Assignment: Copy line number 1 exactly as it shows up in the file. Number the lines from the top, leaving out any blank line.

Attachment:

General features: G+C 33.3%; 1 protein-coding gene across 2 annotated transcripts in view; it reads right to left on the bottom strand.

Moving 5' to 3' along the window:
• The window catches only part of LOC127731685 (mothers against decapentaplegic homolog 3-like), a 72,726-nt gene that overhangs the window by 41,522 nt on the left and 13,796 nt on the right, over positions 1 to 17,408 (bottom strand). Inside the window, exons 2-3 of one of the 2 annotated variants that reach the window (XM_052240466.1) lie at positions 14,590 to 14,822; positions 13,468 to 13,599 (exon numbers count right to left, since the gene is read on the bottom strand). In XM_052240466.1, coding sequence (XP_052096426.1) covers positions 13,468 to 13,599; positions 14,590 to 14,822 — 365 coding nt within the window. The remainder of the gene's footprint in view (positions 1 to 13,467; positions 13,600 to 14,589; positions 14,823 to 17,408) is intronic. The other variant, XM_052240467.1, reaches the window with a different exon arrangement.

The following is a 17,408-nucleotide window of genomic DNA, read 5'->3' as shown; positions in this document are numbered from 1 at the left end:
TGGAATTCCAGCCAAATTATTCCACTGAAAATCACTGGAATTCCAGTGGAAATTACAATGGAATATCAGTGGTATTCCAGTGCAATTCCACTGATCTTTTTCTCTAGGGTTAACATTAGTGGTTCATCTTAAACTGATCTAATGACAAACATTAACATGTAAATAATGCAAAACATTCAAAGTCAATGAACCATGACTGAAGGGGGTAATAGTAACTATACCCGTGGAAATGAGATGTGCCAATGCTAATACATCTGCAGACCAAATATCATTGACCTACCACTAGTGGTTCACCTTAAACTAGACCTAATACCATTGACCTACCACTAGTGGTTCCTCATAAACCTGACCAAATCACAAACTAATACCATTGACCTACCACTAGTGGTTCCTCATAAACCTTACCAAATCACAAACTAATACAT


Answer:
General features: G+C 33.3%; 1 protein-coding gene across 2 annotated transcripts in view; it reads right to left on the bottom strand.